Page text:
Complex systems, such as the U.S. economy, can be modeled by means of mathematical equations and different scenarios can be run against the model to determine "what if" analysis.
Digital ink (or electronic ink)
Technology that digitally represents handwriting in its natural form.
Digital paper (or electronic paper)
Any paper that is optimized for any type of digital printing.
Historical analysis
The study of historical events in order to anticipate the outcome of current developments.
Radio frequency identification (RFID)
Technologies using active or passive tags in the form of chips or smart labels that can store unique identifiers and relay this information to electronic readers.
RadioPaper
A dynamic high-resolution electronic display that combines a paper-like reading experience with the ability to access information anytime, anywhere.
Teleliving
Using information devices and the Internet to conduct all aspects of life seamlesslyuser's Internet connection in the background without their.
Trend analysis
The examination of a trend to identify its nature, causes, speed of development, and potential impacts.
Trend monitoring
Trends viewed as particularly important in a specific community, industry, or sector are carefully monitored, watched, and reported to key decision makers.
Trend projection
When numerical data is available, a trend can be plotted on graph paper to display changes through time and into the future.
Virtual assistant (VA)
A small program stored on a PC or portable devide that monitors e-mails, faxes, messages, and phone calls.
Analysis phase
Analyzing end-user business requirements and refining project goals into defined functions and operations of the intended system.
Business requirement
The detailed set of business requests that the system must meet in order to be successful.
Change control board (CCB)
Responsible for approving or rejecting all change requests.
Change management system
Includes a collection of procedures to document a change request and define the steps necessary to consider the change based on the expected impact of the change.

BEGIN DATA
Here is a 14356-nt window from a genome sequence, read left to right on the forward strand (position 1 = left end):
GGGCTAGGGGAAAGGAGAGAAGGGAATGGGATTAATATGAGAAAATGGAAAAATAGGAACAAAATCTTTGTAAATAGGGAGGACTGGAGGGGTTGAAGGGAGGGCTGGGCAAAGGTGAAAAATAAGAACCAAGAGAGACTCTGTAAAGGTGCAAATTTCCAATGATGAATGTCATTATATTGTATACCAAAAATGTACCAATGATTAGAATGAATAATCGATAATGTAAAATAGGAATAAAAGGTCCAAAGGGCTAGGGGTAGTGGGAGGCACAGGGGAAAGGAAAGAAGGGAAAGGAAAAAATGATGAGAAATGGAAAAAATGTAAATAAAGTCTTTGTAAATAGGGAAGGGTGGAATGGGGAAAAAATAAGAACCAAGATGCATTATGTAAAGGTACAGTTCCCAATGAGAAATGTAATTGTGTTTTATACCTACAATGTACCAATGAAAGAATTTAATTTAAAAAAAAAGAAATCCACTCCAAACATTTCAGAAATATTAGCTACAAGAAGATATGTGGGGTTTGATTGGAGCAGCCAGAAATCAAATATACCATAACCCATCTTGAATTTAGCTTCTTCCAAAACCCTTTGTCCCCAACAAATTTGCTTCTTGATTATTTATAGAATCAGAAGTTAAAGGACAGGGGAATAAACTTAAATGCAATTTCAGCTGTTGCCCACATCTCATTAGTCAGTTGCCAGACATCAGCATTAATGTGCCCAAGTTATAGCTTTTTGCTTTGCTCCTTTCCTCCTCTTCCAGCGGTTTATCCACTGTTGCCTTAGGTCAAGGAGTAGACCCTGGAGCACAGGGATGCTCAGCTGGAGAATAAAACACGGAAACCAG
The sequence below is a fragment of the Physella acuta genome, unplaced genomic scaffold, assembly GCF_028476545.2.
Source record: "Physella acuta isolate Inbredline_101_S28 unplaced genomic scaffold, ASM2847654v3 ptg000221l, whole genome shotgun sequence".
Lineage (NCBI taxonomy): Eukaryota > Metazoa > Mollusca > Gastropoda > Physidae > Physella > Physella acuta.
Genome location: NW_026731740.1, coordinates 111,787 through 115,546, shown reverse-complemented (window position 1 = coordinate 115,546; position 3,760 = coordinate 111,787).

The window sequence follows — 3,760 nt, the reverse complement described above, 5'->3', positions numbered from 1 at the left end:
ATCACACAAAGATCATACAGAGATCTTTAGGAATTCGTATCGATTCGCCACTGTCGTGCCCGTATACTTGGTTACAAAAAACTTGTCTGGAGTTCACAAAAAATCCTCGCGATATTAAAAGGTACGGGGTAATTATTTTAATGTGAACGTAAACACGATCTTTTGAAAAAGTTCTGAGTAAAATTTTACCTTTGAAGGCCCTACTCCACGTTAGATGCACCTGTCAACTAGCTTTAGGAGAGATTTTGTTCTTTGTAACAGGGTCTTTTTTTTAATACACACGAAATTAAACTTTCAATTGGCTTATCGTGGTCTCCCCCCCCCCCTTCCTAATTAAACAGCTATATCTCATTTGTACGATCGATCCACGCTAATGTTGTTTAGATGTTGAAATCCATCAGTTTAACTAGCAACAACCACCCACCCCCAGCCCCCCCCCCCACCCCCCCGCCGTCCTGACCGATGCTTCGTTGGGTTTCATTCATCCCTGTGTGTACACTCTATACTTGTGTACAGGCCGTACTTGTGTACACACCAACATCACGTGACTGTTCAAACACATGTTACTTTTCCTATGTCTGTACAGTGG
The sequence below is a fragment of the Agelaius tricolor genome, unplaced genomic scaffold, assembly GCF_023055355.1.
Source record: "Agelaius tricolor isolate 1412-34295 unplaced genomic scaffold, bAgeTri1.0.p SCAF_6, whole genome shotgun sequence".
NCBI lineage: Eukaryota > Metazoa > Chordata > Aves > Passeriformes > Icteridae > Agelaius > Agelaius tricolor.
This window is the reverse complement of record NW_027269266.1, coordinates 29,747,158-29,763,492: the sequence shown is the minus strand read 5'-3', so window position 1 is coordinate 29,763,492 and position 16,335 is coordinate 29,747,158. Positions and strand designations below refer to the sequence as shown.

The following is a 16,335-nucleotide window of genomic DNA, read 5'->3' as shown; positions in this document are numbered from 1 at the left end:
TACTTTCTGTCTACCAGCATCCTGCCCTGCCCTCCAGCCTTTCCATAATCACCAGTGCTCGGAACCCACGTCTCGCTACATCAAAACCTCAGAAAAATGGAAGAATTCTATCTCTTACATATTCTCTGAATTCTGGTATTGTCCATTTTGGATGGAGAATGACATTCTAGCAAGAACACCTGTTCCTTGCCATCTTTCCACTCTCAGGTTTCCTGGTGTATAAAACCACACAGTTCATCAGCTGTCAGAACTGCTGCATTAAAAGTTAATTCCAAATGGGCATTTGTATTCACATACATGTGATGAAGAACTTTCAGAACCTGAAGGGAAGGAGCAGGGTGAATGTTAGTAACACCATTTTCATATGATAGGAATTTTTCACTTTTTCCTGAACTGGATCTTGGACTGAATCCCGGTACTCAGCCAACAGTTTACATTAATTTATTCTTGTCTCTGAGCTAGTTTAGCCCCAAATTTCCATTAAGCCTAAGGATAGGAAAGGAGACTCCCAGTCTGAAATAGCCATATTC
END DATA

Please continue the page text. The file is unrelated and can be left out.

Commercial off-the shelf (COTS)
A software package or solution that is purchased to support one or more business functions and information systems.
Computer-aided software engineering (CASE)
Software suites that automate systems analysis, design, and development.
Critical success factor (CSF)
A factor that is critical to an organization's success.
Data flow diagram (DFD)
Illustrates the movement of information between external entities and the processes and data stores within the system.
Data model
A formal way to express data relationships to a database management system (DBMS)
Design phase
Involves describing the desired features and operations of the system including screen layouts, business rules, process diagrams, pseudo code, and other documentation.
Development phase
Involves taking all of the detailed design documents from the design phase and transforming them into the actual system.
Entity relationship diagram (ERD)
A technique for documenting the relationships between entities in a database environment.
Feasibility study
Determines if the proposed solution is feasible and achievable from a financial, technical, and organizational standpoint.
Feature creep
Occurs when developers add extra features that were not part of the initial requirements.
Graphical user interface (GUI)
The interface to an information system.
GUI screen design
The ability to model the information system screens for an entire system using icons, buttons, menus, and submenus.
Help desk
A group of people who respond to internal system user questions.
Implementation phase